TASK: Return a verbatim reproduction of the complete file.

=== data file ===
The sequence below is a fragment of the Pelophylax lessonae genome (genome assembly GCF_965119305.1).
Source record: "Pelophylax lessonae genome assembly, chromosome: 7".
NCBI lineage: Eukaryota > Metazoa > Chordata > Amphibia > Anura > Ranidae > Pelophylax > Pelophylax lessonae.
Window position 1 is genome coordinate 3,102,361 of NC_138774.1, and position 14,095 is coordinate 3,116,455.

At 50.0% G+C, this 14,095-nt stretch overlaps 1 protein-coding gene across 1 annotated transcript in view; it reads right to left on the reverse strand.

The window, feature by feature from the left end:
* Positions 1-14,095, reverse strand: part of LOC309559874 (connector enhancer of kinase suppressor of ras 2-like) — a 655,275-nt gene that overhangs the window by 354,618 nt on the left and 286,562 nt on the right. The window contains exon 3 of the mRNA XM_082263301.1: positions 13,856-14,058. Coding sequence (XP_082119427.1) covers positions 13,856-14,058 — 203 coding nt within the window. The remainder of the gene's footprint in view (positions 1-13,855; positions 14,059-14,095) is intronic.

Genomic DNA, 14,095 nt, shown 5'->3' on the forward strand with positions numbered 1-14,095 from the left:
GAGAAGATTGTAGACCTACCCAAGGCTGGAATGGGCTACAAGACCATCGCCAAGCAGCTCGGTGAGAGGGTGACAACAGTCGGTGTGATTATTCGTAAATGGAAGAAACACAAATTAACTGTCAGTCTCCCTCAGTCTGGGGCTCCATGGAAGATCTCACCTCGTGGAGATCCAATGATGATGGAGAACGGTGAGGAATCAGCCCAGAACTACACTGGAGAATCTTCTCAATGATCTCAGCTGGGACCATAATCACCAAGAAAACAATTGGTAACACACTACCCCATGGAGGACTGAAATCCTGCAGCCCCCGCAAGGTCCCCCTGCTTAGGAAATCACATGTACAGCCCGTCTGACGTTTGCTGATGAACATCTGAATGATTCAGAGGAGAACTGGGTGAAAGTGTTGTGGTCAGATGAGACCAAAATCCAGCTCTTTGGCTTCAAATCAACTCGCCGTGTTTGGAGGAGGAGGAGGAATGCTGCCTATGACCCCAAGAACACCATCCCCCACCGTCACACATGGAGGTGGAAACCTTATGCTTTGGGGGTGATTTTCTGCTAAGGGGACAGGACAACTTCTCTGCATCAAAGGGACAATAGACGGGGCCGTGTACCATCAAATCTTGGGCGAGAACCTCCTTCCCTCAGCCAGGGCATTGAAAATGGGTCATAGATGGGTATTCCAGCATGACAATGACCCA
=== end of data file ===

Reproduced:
The sequence below is a fragment of the Pelophylax lessonae genome (genome assembly GCF_965119305.1).
Source record: "Pelophylax lessonae genome assembly, chromosome: 7".
NCBI lineage: Eukaryota > Metazoa > Chordata > Amphibia > Anura > Ranidae > Pelophylax > Pelophylax lessonae.
Window position 1 is genome coordinate 3,102,361 of NC_138774.1, and position 14,095 is coordinate 3,116,455.

At 50.0% G+C, this 14,095-nt stretch overlaps 1 protein-coding gene across 1 annotated transcript in view; it reads right to left on the reverse strand.

The window, feature by feature from the left end:
* Positions 1-14,095, reverse strand: part of LOC309559874 (connector enhancer of kinase suppressor of ras 2-like) — a 655,275-nt gene that overhangs the window by 354,618 nt on the left and 286,562 nt on the right. The window contains exon 3 of the mRNA XM_082263301.1: positions 13,856-14,058. Coding sequence (XP_082119427.1) covers positions 13,856-14,058 — 203 coding nt within the window. The remainder of the gene's footprint in view (positions 1-13,855; positions 14,059-14,095) is intronic.

Genomic DNA, 14,095 nt, shown 5'->3' on the forward strand with positions numbered 1-14,095 from the left:
GAGAAGATTGTAGACCTACCCAAGGCTGGAATGGGCTACAAGACCATCGCCAAGCAGCTCGGTGAGAGGGTGACAACAGTCGGTGTGATTATTCGTAAATGGAAGAAACACAAATTAACTGTCAGTCTCCCTCAGTCTGGGGCTCCATGGAAGATCTCACCTCGTGGAGATCCAATGATGATGGAGAACGGTGAGGAATCAGCCCAGAACTACACTGGAGAATCTTCTCAATGATCTCAGCTGGGACCATAATCACCAAGAAAACAATTGGTAACACACTACCCCATGGAGGACTGAAATCCTGCAGCCCCCGCAAGGTCCCCCTGCTTAGGAAATCACATGTACAGCCCGTCTGACGTTTGCTGATGAACATCTGAATGATTCAGAGGAGAACTGGGTGAAAGTGTTGTGGTCAGATGAGACCAAAATCCAGCTCTTTGGCTTCAAATCAACTCGCCGTGTTTGGAGGAGGAGGAGGAATGCTGCCTATGACCCCAAGAACACCATCCCCCACCGTCACACATGGAGGTGGAAACCTTATGCTTTGGGGGTGATTTTCTGCTAAGGGGACAGGACAACTTCTCTGCATCAAAGGGACAATAGACGGGGCCGTGTACCATCAAATCTTGGGCGAGAACCTCCTTCCCTCAGCCAGGGCATTGAAAATGGGTCATAGATGGGTATTCCAGCATGACAATGACCCA